Vermont: Protestors remove American flags at 9/11 memorial in act of solidarity

September 12, 2013  

Middlebury College, VT — At 3:00PM on Wednesday, September 11, 2013, five protesters removed thousands of flags desecrating occupied Abenaki lands. The U.S. flags were part of a 9/11 memorial established by Middlebury College students.

Amanda Lickers, a member of the Onondowa’ga Nation, states, “In the quickest moment of decision making, in my heart, I understood that lands where our dead may lay must not be desecrated. In my community, we do not pierce the earth. It disturbs the spirits there, it is important for me to respect their presence.”

“For over 500 years our people have been under attack. The theft of our territories, the devastation of our waters; the poisoning of our people through the poisoning of our lands; the theft of our people from our families; the rape of our children; the murder of our women; the sterilization of our communities; the abuse of generations; the uprooting of our ancestors and the occupation of our sacred sites; the silencing of our songs; the erasure of our languages and memories of our traditions. I have had enough.” stated Lickers.

Lickers was at the college to facilitate a workshop on Settler Responsibility and Decolonization.

“Today I, along with a group of non-Middlebury students, helped remove around 3,000 American flags from the grass by Mead Chapel.” stated Anna Shireman-Grabowski, a Middlebury College student. “My intention was not to cause pain but to visibilize the necessity of honoring all human life… While the American flags on the Middlebury hillside symbolize to some the loss of innocent lives in New York, to others they represent centuries of bloody conquest and mass murder. As a settler on stolen land, I do not have the luxury of grieving without an eye to power. Three thousand flags is a lot, but the campus is not big enough to hold a marker for every life sacrificed in the history of American conquest and colonialism.” stated Shireman-Grabowski.

This action, as a direct response to a particular experience of the embodied pain of colonialism, was not taken on behalf of, or connection with, local Abenaki tribal citizens or Indigenous inhabitants of the area, but was a spontaneous move of respect by an Indigenous woman from a neighboring nation, appalled by this treatment of Abenaki sites. As Anna Shireman-Grabowski states “I wish to further clarify that members of the local Abenaki community should in no way be implicated in today’s events. Nor can I pretend to speak to their feelings about flags, burial sites, or 9/11.”

College President Ronald D. Liebowitz dismissed the protest stating that he was ”deeply disturbed by the insensitivity” of “this selfish act of protest” and threatened that the College “has begun a disciplinary investigation of this incident.”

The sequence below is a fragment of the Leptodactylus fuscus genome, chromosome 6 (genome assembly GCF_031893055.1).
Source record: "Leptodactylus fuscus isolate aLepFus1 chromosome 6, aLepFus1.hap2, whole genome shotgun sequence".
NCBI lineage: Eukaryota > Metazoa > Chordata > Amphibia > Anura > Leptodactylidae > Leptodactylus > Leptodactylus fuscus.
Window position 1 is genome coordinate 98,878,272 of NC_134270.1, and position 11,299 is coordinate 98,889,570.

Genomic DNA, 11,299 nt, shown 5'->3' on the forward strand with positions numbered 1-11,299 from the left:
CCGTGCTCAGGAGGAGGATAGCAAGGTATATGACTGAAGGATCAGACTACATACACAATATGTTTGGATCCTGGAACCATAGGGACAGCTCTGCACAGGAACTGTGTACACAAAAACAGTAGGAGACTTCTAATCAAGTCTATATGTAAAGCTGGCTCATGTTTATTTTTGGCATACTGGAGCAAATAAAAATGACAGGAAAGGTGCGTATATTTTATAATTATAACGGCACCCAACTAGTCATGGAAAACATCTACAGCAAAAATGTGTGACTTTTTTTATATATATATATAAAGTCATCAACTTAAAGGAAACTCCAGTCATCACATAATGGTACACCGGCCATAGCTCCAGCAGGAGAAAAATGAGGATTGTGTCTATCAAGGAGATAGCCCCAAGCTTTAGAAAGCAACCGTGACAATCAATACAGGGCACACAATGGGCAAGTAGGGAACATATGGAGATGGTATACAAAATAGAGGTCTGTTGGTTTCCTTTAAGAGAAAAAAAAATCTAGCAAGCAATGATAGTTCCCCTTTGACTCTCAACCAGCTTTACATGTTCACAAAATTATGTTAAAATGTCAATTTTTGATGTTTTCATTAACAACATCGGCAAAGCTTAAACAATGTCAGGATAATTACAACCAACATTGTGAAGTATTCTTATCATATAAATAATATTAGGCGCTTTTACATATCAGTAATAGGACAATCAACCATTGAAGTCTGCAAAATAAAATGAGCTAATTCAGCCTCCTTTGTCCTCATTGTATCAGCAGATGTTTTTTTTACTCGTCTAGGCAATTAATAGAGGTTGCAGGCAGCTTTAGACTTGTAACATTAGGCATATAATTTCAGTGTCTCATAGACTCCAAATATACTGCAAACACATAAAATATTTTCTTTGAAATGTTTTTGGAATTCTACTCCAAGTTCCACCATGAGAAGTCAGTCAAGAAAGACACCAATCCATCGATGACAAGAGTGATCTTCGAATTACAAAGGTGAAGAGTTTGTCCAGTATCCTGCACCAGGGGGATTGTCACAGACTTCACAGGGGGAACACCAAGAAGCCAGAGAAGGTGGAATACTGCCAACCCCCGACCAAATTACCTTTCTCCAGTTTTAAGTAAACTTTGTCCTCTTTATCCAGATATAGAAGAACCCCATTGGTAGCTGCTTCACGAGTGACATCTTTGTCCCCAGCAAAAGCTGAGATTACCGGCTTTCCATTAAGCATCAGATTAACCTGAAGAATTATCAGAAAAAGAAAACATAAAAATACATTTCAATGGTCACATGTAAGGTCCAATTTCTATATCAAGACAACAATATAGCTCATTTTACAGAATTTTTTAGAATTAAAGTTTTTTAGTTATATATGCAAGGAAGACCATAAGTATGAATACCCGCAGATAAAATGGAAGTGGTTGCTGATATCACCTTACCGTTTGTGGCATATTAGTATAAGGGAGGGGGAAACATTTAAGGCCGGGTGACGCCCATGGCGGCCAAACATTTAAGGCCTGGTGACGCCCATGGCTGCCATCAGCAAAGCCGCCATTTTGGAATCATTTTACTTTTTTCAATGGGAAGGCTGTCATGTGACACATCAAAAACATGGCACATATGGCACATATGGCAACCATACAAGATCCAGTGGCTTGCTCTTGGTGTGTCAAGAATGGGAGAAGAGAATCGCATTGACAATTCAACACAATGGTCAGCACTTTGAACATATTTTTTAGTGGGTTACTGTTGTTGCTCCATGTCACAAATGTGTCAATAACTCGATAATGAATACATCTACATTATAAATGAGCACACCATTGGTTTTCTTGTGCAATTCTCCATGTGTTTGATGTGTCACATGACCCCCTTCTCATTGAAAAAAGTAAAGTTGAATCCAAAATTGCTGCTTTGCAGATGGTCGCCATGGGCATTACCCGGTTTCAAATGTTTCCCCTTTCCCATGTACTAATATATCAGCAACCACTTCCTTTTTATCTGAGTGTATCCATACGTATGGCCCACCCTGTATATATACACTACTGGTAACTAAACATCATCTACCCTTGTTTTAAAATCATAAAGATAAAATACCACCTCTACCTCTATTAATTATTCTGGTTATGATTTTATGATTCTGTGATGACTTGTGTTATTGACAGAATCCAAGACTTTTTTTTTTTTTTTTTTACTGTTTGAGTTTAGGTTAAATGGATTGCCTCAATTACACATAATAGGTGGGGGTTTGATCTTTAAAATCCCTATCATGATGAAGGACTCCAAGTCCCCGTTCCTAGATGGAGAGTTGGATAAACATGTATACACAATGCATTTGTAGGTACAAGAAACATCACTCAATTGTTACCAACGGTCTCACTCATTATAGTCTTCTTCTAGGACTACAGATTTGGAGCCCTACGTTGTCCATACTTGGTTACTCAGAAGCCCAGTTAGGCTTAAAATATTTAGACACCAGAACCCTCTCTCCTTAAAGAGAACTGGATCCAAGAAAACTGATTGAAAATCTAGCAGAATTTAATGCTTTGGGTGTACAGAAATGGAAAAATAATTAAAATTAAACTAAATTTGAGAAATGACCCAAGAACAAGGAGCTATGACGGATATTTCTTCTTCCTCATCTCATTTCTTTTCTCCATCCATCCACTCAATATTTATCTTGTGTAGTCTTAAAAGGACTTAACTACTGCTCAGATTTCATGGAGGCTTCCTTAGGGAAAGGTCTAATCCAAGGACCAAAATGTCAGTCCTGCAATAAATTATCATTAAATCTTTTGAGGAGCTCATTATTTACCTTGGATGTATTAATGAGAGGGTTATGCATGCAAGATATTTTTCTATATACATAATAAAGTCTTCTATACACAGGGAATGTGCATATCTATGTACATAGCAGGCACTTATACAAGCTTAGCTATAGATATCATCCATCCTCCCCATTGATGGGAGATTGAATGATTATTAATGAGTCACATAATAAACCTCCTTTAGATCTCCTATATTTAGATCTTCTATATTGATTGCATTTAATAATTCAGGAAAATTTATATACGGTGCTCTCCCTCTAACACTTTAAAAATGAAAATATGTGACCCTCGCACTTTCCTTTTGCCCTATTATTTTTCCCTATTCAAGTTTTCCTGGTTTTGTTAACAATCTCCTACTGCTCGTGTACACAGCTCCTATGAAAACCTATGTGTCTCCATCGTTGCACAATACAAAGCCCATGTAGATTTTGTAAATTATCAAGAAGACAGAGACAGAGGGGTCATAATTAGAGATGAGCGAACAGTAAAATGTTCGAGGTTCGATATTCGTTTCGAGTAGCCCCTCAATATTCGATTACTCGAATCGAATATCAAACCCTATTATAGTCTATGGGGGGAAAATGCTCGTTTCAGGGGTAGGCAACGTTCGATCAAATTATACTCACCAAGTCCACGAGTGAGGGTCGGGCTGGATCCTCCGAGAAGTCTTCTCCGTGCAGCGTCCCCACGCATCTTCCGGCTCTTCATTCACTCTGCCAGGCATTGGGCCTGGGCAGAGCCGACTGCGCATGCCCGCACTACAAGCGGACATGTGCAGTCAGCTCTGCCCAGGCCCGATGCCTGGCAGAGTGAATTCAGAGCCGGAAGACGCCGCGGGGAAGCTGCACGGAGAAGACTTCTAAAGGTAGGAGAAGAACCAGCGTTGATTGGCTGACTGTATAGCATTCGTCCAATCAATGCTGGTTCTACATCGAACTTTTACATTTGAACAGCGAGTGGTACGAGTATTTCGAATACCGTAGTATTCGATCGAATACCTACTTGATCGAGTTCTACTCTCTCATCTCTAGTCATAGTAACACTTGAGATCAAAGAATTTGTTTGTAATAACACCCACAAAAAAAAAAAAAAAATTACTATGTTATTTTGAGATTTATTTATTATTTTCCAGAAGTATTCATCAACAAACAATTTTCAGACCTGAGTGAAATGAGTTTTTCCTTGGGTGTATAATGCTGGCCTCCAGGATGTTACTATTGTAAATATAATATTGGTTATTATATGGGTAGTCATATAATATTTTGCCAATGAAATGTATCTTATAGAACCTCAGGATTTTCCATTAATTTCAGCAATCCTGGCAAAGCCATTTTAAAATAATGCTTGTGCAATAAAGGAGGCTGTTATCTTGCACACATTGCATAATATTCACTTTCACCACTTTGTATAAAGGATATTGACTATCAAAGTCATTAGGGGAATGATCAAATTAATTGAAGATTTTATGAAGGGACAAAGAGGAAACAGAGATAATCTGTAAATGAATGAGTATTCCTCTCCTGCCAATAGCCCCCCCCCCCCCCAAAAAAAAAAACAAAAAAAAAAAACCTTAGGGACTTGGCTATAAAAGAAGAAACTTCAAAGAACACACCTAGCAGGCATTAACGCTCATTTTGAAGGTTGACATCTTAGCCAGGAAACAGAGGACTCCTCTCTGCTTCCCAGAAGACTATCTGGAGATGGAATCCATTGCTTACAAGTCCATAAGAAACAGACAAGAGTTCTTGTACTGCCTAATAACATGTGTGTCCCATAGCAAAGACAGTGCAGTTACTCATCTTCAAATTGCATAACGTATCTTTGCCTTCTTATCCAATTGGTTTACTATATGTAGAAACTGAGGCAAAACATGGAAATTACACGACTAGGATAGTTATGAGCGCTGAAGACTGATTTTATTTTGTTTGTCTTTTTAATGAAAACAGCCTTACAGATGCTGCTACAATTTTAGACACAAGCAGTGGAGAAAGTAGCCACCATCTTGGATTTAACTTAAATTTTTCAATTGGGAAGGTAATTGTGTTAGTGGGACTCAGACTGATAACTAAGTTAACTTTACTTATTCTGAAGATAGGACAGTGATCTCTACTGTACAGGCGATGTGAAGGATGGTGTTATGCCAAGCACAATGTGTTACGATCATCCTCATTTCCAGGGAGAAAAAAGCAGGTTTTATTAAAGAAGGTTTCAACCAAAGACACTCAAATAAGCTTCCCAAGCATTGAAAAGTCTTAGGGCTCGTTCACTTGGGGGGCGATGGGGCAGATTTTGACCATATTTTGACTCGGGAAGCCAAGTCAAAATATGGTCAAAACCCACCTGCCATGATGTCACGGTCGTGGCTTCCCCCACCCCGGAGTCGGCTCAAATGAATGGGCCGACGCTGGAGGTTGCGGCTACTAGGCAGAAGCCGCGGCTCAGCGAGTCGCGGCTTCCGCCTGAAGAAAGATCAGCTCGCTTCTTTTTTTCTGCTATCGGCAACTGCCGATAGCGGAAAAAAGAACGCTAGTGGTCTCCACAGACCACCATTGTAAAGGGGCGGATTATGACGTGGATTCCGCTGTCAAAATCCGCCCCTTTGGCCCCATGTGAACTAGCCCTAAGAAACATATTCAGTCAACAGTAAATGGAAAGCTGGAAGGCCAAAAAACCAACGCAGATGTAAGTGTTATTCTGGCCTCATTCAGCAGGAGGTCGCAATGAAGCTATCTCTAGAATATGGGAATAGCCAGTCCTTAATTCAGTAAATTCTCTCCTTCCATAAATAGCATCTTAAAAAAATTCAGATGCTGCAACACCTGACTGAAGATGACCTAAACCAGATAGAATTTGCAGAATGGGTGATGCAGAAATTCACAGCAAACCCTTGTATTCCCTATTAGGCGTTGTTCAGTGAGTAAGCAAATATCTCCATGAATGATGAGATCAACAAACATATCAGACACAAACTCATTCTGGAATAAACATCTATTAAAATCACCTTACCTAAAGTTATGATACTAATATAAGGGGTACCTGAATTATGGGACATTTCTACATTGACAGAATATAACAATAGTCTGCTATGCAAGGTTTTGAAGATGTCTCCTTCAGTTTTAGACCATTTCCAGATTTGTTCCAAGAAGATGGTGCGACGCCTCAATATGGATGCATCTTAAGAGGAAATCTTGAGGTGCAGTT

“It is the duty of the college of middlebury to consult with abenaki peoples and repatriate their grounds.” stated Lickers. “Yesterday I said no to settler occupation. I took those flags. It is a small reclamation and modest act of resistance.”

Read the full statements by two of the protesters here:

Statement by Amanda Lickers:

i am a young onkwehon:we, a woman, a member of the turtle clan and the onondowa’ga nation of the haudenosaunee confederacy. i have been doing my best to be true to the responsibilities i have inherited through the gift of life, and the relationships i must honour to my ancestors and all our relatives.

for over 500 years our people have been under attack. the theft of our territories, the devastation of our waters; the poisoning of our people through the poisoning of our lands; the theft of our people from our families; the rape of our children; the murder of our women; the sterilization of our communities; the abuse of our generations; the
uprooting of our ancestors and the occupation of our sacred sites; the silencing of our songs; the erasure of our languages and memories of our traditions

i have had enough.

yesterday i went to occupied abenaki territory. i was invited to middlebury college to facilitate a workshop on settler responsibility and decolonization. i walked across this campus whose stone wall structures weigh heavy on the landscape. the history of eugenics, genocide and colonial violence permeate that space so fully like a ghost everywhere descending. it was my understanding that this site is occupying an abenaki burial ground; a sacred site.

walking through the campus i saw thousands of small american flags. tho my natural disdain for the occupying colonial state came to surface, in the quickest moment of decision making, in my heart, i understood that lands where our dead lay must not be desecrated. in my community, we do not pierce the earth. it disturbs the spirits there, it is important for me to respect their presence, their want for rest.